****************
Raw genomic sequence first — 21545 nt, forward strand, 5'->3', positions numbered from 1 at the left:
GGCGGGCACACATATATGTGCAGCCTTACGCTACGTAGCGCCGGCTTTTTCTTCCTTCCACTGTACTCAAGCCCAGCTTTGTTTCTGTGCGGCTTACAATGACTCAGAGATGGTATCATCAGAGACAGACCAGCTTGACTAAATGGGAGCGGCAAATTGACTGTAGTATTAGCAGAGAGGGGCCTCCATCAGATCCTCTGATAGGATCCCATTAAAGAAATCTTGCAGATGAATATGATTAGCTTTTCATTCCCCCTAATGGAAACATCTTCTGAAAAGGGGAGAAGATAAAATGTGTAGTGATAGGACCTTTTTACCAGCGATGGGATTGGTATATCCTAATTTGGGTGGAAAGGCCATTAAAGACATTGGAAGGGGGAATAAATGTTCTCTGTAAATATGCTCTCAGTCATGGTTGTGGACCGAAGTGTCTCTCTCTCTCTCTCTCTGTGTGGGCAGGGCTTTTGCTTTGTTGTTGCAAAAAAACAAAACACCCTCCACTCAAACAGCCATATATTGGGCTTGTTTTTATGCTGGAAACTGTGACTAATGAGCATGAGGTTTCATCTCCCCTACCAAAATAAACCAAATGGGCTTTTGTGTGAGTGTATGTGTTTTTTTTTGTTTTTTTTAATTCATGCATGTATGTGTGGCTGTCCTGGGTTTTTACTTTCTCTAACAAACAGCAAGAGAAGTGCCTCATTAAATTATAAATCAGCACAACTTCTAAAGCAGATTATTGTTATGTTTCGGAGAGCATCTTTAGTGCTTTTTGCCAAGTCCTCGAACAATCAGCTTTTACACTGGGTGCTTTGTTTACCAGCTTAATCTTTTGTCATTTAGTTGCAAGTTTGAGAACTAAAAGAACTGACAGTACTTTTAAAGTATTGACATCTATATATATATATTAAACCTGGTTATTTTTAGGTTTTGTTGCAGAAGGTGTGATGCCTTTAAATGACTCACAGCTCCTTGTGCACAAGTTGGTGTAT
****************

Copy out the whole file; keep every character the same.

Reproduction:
Raw genomic sequence first — 21545 nt, forward strand, 5'->3', positions numbered from 1 at the left:
GGCGGGCACACATATATGTGCAGCCTTACGCTACGTAGCGCCGGCTTTTTCTTCCTTCCACTGTACTCAAGCCCAGCTTTGTTTCTGTGCGGCTTACAATGACTCAGAGATGGTATCATCAGAGACAGACCAGCTTGACTAAATGGGAGCGGCAAATTGACTGTAGTATTAGCAGAGAGGGGCCTCCATCAGATCCTCTGATAGGATCCCATTAAAGAAATCTTGCAGATGAATATGATTAGCTTTTCATTCCCCCTAATGGAAACATCTTCTGAAAAGGGGAGAAGATAAAATGTGTAGTGATAGGACCTTTTTACCAGCGATGGGATTGGTATATCCTAATTTGGGTGGAAAGGCCATTAAAGACATTGGAAGGGGGAATAAATGTTCTCTGTAAATATGCTCTCAGTCATGGTTGTGGACCGAAGTGTCTCTCTCTCTCTCTCTCTGTGTGGGCAGGGCTTTTGCTTTGTTGTTGCAAAAAAACAAAACACCCTCCACTCAAACAGCCATATATTGGGCTTGTTTTTATGCTGGAAACTGTGACTAATGAGCATGAGGTTTCATCTCCCCTACCAAAATAAACCAAATGGGCTTTTGTGTGAGTGTATGTGTTTTTTTTTGTTTTTTTTAATTCATGCATGTATGTGTGGCTGTCCTGGGTTTTTACTTTCTCTAACAAACAGCAAGAGAAGTGCCTCATTAAATTATAAATCAGCACAACTTCTAAAGCAGATTATTGTTATGTTTCGGAGAGCATCTTTAGTGCTTTTTGCCAAGTCCTCGAACAATCAGCTTTTACACTGGGTGCTTTGTTTACCAGCTTAATCTTTTGTCATTTAGTTGCAAGTTTGAGAACTAAAAGAACTGACAGTACTTTTAAAGTATTGACATCTATATATATATATTAAACCTGGTTATTTTTAGGTTTTGTTGCAGAAGGTGTGATGCCTTTAAATGACTCACAGCTCCTTGTGCACAAGTTGGTGTAT